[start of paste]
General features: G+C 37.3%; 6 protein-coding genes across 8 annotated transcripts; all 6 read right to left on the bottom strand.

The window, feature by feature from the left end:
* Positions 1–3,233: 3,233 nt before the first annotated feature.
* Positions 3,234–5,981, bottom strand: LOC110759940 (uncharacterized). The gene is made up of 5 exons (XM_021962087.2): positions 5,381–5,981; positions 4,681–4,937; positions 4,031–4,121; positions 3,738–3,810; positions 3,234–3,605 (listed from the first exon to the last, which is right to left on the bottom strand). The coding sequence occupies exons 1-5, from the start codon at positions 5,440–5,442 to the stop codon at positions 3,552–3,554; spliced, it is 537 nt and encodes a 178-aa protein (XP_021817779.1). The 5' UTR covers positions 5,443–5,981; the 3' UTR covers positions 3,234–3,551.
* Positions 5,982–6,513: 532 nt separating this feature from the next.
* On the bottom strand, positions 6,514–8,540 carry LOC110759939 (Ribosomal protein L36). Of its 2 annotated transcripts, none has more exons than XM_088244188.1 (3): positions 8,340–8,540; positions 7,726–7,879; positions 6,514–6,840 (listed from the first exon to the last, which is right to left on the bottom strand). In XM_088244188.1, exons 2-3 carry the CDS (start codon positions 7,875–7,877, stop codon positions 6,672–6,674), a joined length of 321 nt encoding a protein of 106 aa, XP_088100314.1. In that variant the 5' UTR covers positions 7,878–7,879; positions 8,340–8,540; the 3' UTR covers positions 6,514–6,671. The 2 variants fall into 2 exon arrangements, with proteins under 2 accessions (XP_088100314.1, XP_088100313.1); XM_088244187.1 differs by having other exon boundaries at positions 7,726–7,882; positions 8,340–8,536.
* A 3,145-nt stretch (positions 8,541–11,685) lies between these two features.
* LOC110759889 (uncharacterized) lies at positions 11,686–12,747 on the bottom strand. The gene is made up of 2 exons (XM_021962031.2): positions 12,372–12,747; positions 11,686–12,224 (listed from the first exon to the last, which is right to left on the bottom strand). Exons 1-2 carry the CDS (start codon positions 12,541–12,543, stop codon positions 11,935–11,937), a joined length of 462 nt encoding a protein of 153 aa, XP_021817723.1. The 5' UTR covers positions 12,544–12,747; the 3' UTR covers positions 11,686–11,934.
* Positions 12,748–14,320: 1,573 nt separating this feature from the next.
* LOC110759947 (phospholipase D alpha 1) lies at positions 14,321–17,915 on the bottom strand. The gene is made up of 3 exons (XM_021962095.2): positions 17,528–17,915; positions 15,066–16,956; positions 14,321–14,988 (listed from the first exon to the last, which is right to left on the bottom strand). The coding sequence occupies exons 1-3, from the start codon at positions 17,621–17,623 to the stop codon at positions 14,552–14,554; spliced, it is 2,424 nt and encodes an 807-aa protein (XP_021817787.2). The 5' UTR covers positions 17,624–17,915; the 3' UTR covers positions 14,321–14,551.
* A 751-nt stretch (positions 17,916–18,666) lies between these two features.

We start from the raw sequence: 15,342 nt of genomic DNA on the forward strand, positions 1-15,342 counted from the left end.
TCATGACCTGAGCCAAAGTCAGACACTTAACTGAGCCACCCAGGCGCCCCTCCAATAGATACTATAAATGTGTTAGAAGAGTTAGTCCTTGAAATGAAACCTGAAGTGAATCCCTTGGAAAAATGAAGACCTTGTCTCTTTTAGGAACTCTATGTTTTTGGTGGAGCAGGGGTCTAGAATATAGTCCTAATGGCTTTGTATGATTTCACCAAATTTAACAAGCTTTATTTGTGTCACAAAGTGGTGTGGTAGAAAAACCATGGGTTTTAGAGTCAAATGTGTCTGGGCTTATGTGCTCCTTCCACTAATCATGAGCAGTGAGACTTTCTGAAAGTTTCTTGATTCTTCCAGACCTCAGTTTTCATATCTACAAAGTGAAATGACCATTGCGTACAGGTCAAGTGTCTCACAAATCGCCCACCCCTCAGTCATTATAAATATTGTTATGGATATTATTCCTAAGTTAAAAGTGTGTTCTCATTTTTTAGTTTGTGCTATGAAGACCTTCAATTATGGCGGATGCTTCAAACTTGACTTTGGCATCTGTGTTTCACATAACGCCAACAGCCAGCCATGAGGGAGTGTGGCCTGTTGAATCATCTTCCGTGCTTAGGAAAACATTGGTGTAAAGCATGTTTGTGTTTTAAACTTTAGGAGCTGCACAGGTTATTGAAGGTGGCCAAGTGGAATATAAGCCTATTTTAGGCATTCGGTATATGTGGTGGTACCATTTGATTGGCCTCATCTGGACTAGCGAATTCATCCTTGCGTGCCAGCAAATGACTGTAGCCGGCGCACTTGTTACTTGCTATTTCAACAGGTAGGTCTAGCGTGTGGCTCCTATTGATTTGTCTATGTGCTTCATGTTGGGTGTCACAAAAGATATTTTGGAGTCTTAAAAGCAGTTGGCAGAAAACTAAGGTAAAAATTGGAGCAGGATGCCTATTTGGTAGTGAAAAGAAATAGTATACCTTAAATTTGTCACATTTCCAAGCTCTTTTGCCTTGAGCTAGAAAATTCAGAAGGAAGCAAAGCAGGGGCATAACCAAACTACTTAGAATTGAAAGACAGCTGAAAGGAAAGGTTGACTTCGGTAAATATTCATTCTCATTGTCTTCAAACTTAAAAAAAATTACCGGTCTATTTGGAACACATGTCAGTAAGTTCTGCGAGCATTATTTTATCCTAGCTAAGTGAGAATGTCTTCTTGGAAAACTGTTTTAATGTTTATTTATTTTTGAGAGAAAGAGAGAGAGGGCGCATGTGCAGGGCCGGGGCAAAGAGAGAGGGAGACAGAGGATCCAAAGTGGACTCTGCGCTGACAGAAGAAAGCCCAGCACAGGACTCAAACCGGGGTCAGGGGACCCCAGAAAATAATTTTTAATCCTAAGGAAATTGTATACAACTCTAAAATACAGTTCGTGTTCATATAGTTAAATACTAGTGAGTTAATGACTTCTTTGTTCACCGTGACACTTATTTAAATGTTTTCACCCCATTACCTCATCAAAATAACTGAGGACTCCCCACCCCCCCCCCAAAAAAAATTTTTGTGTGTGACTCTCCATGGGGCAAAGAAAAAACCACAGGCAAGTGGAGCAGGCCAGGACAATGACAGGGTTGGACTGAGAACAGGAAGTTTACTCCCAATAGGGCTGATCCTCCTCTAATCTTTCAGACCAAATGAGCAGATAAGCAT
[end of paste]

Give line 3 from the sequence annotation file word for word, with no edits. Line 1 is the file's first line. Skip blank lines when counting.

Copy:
* Positions 1–3,233: 3,233 nt before the first annotated feature.